I would direct you to CULNAT, the newer Egyptian organization for inventorying the full range of Egypt’s tangible and intangible heritage– from prehistory to the present, but its webpage about folklore (http://www.cultnat.org/Programs/folklore/About/Pages/About.aspx) has gone silent, a victim of the Mubarak government’s effort to “protect” the nation from thugs and troublemakers. Maybe you will read this and be able to click on it after he is gone.
And there are countless other expressions of Egyptian culture that are no less fragile than the carved figures and jewelry in the Cairo Museum– like his one, from the UNESCO Intangible Cultural Heritage site:
Enhancing Women’s Role as Custodians and Artisans of Egyptian Handicrafts — For over centuries, women have used their innovative and artistic talents to create artefacts passing them from mother to daughter. The “Tally” embroidery, famous in Upper Egypt, and the cross-stitches embroidery of both Siwa and Sinai are unique forms of art dating back to the 19th century. This heritage is under threat because of the permeation of advanced and easier technologies, and a lack of market awareness.
In response to the threat of industrial standardization, the Egyptian National Council for Women (NCW) has taken initiatives with UNESCO to safeguard Egyptian intangible heritage manifested in the domains of traditional craftsmanship, oral traditions and expressions, proverbs and performing arts. This project included documentation in combination with the collection of all forms and patterns of the Tally. It also aimed at training young women artists, craftsmen, documentalists and teachers in recording and documenting the work and in accessing and retrieving historical artistic records. Furthermore, small-scale enterprises were developed to create gainful employment to women living in underserved regions and villages.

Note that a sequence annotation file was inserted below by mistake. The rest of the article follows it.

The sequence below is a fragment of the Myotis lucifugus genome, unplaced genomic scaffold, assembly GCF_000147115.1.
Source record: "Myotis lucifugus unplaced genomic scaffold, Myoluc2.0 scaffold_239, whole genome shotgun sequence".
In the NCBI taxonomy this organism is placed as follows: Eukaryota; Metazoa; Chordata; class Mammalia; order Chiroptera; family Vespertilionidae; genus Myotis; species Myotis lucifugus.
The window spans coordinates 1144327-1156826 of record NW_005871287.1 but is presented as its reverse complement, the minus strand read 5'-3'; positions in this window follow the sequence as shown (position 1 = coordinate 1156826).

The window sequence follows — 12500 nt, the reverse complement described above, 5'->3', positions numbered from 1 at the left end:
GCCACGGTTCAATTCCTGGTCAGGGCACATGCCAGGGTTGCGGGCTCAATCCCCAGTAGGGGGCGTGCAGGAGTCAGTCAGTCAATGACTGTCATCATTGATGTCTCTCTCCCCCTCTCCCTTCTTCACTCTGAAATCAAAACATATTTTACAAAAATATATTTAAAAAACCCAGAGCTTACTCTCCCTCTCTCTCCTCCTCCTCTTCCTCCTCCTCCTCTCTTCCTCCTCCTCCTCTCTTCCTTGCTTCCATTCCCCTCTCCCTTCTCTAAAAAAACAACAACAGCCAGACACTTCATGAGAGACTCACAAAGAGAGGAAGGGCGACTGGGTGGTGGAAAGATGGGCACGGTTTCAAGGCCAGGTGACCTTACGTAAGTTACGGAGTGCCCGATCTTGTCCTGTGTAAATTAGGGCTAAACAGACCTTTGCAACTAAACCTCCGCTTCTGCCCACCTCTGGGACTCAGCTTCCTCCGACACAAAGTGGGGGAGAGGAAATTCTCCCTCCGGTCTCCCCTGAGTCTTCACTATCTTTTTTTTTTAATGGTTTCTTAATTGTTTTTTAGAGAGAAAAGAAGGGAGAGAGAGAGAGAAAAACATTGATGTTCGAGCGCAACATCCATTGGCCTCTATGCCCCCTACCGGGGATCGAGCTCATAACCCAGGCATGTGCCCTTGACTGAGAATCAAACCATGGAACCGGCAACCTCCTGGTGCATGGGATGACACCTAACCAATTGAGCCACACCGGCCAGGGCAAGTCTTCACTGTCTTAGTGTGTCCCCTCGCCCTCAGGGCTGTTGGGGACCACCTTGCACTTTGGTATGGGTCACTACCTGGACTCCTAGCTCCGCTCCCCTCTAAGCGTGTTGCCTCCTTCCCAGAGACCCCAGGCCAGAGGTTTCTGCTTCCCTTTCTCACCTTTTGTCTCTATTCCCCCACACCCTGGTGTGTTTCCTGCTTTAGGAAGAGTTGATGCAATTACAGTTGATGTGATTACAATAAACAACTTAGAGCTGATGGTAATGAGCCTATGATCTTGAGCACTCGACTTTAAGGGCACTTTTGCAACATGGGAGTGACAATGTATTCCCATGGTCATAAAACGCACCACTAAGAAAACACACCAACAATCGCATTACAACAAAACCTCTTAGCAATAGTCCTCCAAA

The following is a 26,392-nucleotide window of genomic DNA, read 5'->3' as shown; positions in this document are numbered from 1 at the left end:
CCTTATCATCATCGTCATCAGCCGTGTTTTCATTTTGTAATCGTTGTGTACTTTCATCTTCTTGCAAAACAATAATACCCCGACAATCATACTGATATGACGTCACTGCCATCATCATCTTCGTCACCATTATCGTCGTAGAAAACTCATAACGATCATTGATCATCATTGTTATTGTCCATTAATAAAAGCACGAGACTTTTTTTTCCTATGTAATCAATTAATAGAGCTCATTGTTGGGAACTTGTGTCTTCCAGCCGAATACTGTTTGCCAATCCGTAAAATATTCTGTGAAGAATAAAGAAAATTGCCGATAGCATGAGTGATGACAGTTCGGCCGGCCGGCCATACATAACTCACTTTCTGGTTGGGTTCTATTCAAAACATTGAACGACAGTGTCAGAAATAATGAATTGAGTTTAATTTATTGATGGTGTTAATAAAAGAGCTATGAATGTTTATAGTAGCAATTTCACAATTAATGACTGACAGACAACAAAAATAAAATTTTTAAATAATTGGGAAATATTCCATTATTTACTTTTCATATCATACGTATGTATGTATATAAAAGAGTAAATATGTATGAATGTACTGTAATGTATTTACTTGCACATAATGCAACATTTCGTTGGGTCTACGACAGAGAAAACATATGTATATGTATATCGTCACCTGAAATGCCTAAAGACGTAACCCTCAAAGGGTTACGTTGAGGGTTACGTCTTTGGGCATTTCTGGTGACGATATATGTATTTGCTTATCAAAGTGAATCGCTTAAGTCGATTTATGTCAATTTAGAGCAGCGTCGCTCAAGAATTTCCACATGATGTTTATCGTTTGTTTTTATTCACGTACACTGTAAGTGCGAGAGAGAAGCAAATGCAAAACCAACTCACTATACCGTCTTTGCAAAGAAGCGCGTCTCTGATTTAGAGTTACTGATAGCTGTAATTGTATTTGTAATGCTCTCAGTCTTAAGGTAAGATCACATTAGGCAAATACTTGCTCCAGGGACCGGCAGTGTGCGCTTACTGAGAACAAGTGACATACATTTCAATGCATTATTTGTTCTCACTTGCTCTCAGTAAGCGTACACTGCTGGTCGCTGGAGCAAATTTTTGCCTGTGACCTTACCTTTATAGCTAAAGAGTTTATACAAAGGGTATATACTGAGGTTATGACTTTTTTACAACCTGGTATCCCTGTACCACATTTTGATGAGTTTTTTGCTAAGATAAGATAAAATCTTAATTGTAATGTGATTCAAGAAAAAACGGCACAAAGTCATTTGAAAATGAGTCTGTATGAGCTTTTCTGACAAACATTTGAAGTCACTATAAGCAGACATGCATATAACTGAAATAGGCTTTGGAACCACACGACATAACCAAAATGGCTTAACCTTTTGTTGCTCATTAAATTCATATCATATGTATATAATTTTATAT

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There are different ways to preserve a country’s memory and creativity than selecting a certain Golden Age and using it as the metaphor and embodiment of an essentialized civilization and authoritarian regime. Certainly the material remains of Ancient Egypt are fascinating and valuable. But they, like the fabulously wealthy and well-connected families of the Cairo elite are not the only ones who deserve dignity, respect, and cries of outrage from the academy and from museum professionals when they are damaged or destroyed.
From the Washington Post 1 February 2011
by Jamal Halaby
AMMAN, Jordan — Jordan’s King Abdullah II fired his government Tuesday in the wake of street protests and asked an ex-prime minister to form a new Cabinet, ordering him to launch immediate political reforms.
The dismissal follows several large protests across Jordan- inspired by similar demonstrations in Tunisia and Egypt – calling for the resignation of Prime Minister Samir Rifai, who is blamed for a rise in fuel and food prices and slowed political reforms.
A Royal Palace statement said Abdullah accepted Rifai’s resignation tendered earlier Tuesday.
The king named Marouf al-Bakhit as his prime minister-designate, instructing him to “undertake quick and tangible steps for real political reforms, which reflect our vision for comprehensive modernization and development in Jordan,” the palace statement said.
The king also stressed that economic reform was a “necessity to provide a better life for our people, but we won’t be able to attain that without real political reforms, which must increase popular participation in the decision-making.”
He asked al-Bakhit for a “comprehensive assessment … to correct the mistakes of the past.” He did not elaborate. The statement said Abdullah also demanded an “immediate revision” of laws governing politics and public freedoms.